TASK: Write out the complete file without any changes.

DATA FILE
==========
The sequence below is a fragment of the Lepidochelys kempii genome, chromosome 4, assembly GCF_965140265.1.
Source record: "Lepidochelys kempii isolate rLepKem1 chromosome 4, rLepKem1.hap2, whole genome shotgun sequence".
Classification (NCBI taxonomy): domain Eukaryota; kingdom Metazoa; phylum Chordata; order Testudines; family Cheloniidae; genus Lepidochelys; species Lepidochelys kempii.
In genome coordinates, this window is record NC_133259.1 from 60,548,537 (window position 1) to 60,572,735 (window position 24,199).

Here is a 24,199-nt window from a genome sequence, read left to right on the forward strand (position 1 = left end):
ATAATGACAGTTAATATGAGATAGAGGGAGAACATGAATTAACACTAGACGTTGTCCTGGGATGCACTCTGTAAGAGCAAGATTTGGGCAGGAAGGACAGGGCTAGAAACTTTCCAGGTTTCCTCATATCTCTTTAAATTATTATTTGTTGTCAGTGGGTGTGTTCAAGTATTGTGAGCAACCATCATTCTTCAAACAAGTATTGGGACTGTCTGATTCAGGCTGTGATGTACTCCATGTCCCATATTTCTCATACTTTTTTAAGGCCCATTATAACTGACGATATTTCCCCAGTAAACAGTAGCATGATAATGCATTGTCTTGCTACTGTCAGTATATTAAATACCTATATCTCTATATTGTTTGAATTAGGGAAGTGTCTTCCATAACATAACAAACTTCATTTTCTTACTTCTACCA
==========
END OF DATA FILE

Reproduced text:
The sequence below is a fragment of the Lepidochelys kempii genome, chromosome 4, assembly GCF_965140265.1.
Source record: "Lepidochelys kempii isolate rLepKem1 chromosome 4, rLepKem1.hap2, whole genome shotgun sequence".
Classification (NCBI taxonomy): domain Eukaryota; kingdom Metazoa; phylum Chordata; order Testudines; family Cheloniidae; genus Lepidochelys; species Lepidochelys kempii.
In genome coordinates, this window is record NC_133259.1 from 60,548,537 (window position 1) to 60,572,735 (window position 24,199).

Here is a 24,199-nt window from a genome sequence, read left to right on the forward strand (position 1 = left end):
ATAATGACAGTTAATATGAGATAGAGGGAGAACATGAATTAACACTAGACGTTGTCCTGGGATGCACTCTGTAAGAGCAAGATTTGGGCAGGAAGGACAGGGCTAGAAACTTTCCAGGTTTCCTCATATCTCTTTAAATTATTATTTGTTGTCAGTGGGTGTGTTCAAGTATTGTGAGCAACCATCATTCTTCAAACAAGTATTGGGACTGTCTGATTCAGGCTGTGATGTACTCCATGTCCCATATTTCTCATACTTTTTTAAGGCCCATTATAACTGACGATATTTCCCCAGTAAACAGTAGCATGATAATGCATTGTCTTGCTACTGTCAGTATATTAAATACCTATATCTCTATATTGTTTGAATTAGGGAAGTGTCTTCCATAACATAACAAACTTCATTTTCTTACTTCTACCA